Sometimes light just draws me in with its effects. I see some eggs sitting next to the kettle, and I get the idea for an image wherein the overlapping arcs of shadows and curved objects resemble something like an early Cubist composition... everything is so crisp, yet soft.
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Wednesday, August 19, 2009

Icicle (Winter, 2002-03)

Taken in Hamilton, Ontario, on James Street South.

My interest in snow and ice never seems to abate, even after the many winters I've now spent in Canada. Huge icicles are sort of riveting in the same way as large boulders balanced precariously. There's a fascination, almost a morbid one, stemming from the possible peril of the icicle dropping (on someone), or from the boulder somehow coming unstuck and clobbering everything in its path. The difference between those examples being the eerie (because dangerous, yet delicate?) beauty of ice, I think.

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Tuesday, August 18, 2009

Winston (September, 1994)

Serendipity intervened in this image, which I captured very early in in my photographic "career" (I was 14) and which is still one of my favourites. It was taken outside the library on Spring Garden Road in Halifax, Nova Scotia. I'm not sure which elements of the photo are deliberately framed; I get the impression that I was lining up a photo in which it would appear that Churchill was emerging ominously from the shrubs. The accidental addition of a well-posed pedestrian was the lucky part.

I'm not sure which camera I was using at this time, but I think it was a borrowed one (side note: The camera I was given after this was a Vivitar, evidently not of any quality since it soon developed--hah!-- an issue with light leaks that led to the ruination of a number of rolls of film).

Winston, or rather the statue of Winston Churchill that was my target in this photo, was created by sculptor Oscar Nemon in 1980 as part of a series. I'm not sure if the statue was unique to Halifax; since then, I thought I had seen it (or duplicates of the same original) in a couple of other places, but these could have been different members of the same series--I assume they look somewhat similar.

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Monday, August 17, 2009

Love Affair with the Lamp (August 14, 2009)

This is the first time I've posted a recent photo here; I found this one quite funny. Recently my cats have been oddly obsessed with this lamp, which stands in one corner of my living room. They seem to develop this interest only at night; the lamp doesn't need to be turned on for them to gravitate to it, either.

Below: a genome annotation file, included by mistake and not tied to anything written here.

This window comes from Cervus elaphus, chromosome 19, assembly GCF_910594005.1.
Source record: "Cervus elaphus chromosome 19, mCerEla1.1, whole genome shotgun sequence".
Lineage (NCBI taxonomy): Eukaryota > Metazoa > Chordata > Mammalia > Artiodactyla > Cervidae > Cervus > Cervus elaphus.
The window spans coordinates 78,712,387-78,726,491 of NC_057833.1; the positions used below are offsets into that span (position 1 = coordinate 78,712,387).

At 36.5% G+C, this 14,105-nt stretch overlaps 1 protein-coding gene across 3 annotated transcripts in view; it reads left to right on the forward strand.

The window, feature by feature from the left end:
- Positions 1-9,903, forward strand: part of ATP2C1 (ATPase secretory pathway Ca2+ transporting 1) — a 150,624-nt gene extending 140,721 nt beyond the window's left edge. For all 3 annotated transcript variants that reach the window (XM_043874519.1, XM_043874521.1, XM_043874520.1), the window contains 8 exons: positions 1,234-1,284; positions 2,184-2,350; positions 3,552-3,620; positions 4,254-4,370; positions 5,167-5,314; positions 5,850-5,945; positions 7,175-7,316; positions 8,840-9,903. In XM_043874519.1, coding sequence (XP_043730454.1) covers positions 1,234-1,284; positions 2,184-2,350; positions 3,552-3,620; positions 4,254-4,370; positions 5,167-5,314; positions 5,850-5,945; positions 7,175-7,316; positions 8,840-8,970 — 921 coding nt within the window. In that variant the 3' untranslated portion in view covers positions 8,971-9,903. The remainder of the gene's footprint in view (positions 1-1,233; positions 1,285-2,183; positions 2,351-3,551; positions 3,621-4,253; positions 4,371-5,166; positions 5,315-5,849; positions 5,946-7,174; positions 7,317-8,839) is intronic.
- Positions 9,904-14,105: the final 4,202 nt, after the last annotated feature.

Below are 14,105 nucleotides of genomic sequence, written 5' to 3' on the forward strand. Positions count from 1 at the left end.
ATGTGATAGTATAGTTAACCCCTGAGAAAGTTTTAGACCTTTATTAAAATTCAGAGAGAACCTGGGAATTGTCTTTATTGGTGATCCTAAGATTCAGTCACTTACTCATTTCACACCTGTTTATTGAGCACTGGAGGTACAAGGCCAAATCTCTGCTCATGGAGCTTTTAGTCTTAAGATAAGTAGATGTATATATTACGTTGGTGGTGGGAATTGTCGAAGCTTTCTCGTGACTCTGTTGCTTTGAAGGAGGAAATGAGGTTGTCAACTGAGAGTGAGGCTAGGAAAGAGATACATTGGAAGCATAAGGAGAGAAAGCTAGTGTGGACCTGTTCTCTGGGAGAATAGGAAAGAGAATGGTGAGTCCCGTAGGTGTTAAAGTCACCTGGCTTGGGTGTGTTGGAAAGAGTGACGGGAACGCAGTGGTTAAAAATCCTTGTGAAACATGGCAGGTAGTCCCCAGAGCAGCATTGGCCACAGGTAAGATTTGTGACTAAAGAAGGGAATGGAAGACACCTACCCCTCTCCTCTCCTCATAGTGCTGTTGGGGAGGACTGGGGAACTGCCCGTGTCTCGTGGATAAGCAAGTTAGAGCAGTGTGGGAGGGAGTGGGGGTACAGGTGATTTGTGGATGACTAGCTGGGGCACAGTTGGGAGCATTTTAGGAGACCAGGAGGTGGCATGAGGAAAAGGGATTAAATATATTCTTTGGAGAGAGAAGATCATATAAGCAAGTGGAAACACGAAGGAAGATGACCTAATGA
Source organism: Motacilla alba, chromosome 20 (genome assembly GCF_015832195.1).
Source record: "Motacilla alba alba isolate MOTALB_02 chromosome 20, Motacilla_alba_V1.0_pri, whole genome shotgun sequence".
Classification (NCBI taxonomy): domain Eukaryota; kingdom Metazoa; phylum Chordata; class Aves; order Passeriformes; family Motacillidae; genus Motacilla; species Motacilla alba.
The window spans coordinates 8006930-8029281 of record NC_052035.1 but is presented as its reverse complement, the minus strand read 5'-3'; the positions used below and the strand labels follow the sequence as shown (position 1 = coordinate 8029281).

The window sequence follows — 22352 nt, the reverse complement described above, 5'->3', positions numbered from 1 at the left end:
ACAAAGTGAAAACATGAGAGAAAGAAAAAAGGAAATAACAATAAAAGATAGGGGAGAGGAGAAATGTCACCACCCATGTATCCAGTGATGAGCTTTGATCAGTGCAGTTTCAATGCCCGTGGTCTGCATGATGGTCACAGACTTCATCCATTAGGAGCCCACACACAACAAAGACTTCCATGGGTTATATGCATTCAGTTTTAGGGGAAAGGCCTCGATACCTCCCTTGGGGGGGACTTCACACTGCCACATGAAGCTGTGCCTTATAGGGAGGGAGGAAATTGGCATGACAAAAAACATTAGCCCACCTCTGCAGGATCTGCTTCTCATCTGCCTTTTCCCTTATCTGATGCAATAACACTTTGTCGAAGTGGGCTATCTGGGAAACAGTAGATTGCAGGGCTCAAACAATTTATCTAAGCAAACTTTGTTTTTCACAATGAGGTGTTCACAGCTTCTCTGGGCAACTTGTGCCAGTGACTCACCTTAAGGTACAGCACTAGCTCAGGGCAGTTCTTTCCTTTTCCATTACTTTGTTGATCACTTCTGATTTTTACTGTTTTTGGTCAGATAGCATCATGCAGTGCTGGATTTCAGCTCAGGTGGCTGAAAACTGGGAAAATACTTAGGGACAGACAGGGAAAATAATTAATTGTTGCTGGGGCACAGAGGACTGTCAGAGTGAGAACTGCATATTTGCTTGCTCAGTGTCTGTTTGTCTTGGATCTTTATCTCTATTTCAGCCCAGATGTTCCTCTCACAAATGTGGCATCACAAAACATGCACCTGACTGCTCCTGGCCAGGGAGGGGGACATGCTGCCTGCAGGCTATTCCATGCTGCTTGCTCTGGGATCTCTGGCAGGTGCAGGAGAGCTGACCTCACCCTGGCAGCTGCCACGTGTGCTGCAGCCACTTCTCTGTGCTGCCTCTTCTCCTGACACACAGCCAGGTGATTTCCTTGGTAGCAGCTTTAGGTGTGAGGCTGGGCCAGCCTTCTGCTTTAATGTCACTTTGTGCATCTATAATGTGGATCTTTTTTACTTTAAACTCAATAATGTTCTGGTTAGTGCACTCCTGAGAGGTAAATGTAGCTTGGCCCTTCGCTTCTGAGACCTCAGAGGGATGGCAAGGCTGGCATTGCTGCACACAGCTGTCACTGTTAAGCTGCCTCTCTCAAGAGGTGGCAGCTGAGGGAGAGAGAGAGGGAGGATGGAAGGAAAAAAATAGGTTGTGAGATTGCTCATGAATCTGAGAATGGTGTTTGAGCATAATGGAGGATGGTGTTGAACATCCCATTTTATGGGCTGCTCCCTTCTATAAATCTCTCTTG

There's nothing special about this lamp--I got it at someone's garage sale, and that person evidently got it from Ikea--and certainly nothing about it has changed over the past ten days or so. Nothing (I can see) that would justify their sudden, intense fascination, anyway.
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Sunday, August 16, 2009

Halifax HMV (October 2, 1997)

Taken at a Plumtree concert, held at the HMV on Spring Garden Road in Halifax.

I used a Mamiya 220 (or 330, but I think I usually preferred the 220) with 120 film, most likely Agfa 400 ISO. The camera was borrowed from "the cage" in NSCAD's photography department. it's unlikely that I used a light meter at all for this shot, since there is no meter built into the Mamiya twin-lens reflex cameras that were available, and I usually only took one general reading with a hand-held light meter before shooting a series of photos (metering for each photo is fussy and takes a little while, which can get in the way when you have moving targets).
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Saturday, August 15, 2009

Highcliffe (August 13, 2004)

Taken by the ocean in Dorset; I think this was the day before my sister's wedding. Two of her friends took me for a drive to the coast, shortly after we arrived at the B&B at New Park (in the New Forest, Hampshire).

For me, there is something deliciously appropriate in the name of this place, and the images of it that I took. Here, for example, the clouds seem somewhat dark and faintly "brooding", and the sea looks as if it should be preparing for a storm. To me it seems as if some 19th-century hero/ine should be standing near the cliff, bemoaning his or her fate--Jane Eyre, or perhaps Heathcliffe.

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Friday, August 14, 2009

Highgate Cemetary (August 12, 2004)

Karl Marx's grave at Highgate, taken on my first trip to England. The stone holds the classic line, "The philosophers have only interpreted the world in various ways; the point, however, is to change it". Above, just below Marx's head, are the words "Workers of all lands unite".

Highgate is the loveliest cemetery I have ever seen, and I do like a nice graveyard. I'll be posting more pictures of it eventually. I recommend going out of your way to see it, if you get the chance.

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Thursday, August 13, 2009

Avenue Coloniale (Autumn, 1999)

Another image that I enjoy without really knowing why. There seem to be no words for it--not the scene itself, which is remarkably ordinary (for the area, Montréal's Plateau district), but the reasons why it appeals to me.

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Wednesday, August 12, 2009

Kitten Leg Cleaning (December 10, 2008)

One of the first images of Mr. Darcy that I was able to capture. I got both my cats when they were about 9 weeks old (litter-mates).

Here, the more-orange kitten (Mr. Darcy) enjoys late-morning winter sunlight as he gives himself a wee bath.
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Tuesday, August 11, 2009

Sun Rises Over Japan (December 10 [?] 2000)

Taken (with my Minolta) on a flight from Los Angeles to Taipei.

The effects of light I discussed in an earlier entry--those that follow movement, and cause temporal disorientation--were even more apparent during this flight to New Zealand, during which I stopped in LA, Taipei and Kuala Lumpur (then looped back to Auckland), and consequently lost all sense of the actual date. By the time I arrived, it appeared as if three days had passed (hence the question mark in the title).